BATTLE FOR BROOKLYN, the Story of One Neighborhood’s Battle to Fight Big Business from Taking Their Homes, Captures the Attention of Critics and Audiences in the Heat of the Occupy Wall Street Movement

Screening at the Maysles Center in Harlem and
Brooklyn Heights Cinema in December

 ”…The pundits who continue to say they don’t understand what the protesters behind Occupy Wall Street want should look at Battle for Brooklyn, the award-winning documentary about the Atlantic Yards that was released this summer.  The film was released before the Wall Street protests began, but the story it tells is a strong summary of the crony capitalism that sparked the OWS movement.”
— Michael O’Keeffe, New York Daily News


Brooklyn, NY, November 21, 2011 – Battle for Brooklyn, co-directed by Suki Hawley and Michael Galinsky and produced by David Beilinson, is a documentary about the struggle of one man, Daniel Goldstein, and his community to save their homes from from being demolished to make way for a new basketball arena as part of the largest development plan in New York City history, currently under construction in downtown Brooklyn, NY.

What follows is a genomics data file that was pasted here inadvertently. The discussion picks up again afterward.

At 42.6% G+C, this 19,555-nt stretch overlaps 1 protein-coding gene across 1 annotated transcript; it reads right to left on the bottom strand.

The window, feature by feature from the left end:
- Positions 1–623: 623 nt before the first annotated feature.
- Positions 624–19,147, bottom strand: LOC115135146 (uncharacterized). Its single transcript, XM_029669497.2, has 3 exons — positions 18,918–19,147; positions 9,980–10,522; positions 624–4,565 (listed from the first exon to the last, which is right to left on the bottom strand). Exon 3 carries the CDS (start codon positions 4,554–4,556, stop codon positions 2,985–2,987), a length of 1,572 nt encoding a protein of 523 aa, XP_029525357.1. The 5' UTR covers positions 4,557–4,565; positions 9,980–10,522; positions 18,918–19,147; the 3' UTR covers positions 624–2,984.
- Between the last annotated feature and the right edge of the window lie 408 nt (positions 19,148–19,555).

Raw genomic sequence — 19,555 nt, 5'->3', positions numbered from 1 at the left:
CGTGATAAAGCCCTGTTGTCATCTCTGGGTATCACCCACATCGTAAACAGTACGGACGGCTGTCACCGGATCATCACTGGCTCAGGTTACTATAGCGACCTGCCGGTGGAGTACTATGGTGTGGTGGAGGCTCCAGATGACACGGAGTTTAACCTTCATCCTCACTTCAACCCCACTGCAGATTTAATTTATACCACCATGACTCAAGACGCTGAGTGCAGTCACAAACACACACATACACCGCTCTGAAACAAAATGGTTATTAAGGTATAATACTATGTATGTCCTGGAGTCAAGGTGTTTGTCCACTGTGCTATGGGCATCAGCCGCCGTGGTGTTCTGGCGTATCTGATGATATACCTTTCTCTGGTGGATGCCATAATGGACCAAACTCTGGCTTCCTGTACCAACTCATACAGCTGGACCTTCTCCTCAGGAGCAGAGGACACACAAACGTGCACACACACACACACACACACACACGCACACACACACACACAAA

This intimate, rigorous and infuriating investigation of the seven-year long fight between a small neighborhood in Brooklyn and one of the largest real estate developers in the country captures the cultural zeitgeist that has people revolting against big banks in the Occupy Wall Street movement.

Brooklyn filmmakers Hawley and Galinsky present an epic and universal tale of one man under pressure, and how far he will go to save his community and his home from private developers and their allies in government who want to build a basketball arena on top of it.  Along the way, he loses a fiancée, falls in love again, gets married, and starts a family. Shot over the course of eight years and compiled from almost 500 hours of footage, Battle for Brooklyn is an intimate look at the very public and passionate fight waged by one Brooklyn community to save their neighborhood from destruction and exploitation by industry giants.    

Upcoming screenings:
Maysles Center, 343 Lenox Ave., between 127 & 128 streets, New York, NY
Dec 1, 7:30pm:  Q&A with filmmakers
Dec 6, 7:30pm:  Q&A with Mindy Fullilove and local community
Dec 9, 7:30pm:  Q&A with Dan Goldstein

Brooklyn Heights, 70 Henry Street, Brooklyn, NY
Nov 23, 6:00pm 
Nov 30, 6:00pm 

Indie Screen, 285 Kent Ave at S. 2 Street, Williamsburg  Brooklyn
Nov 27, 5:00pm

National and Local Critical Recognition for Battle for Brooklyn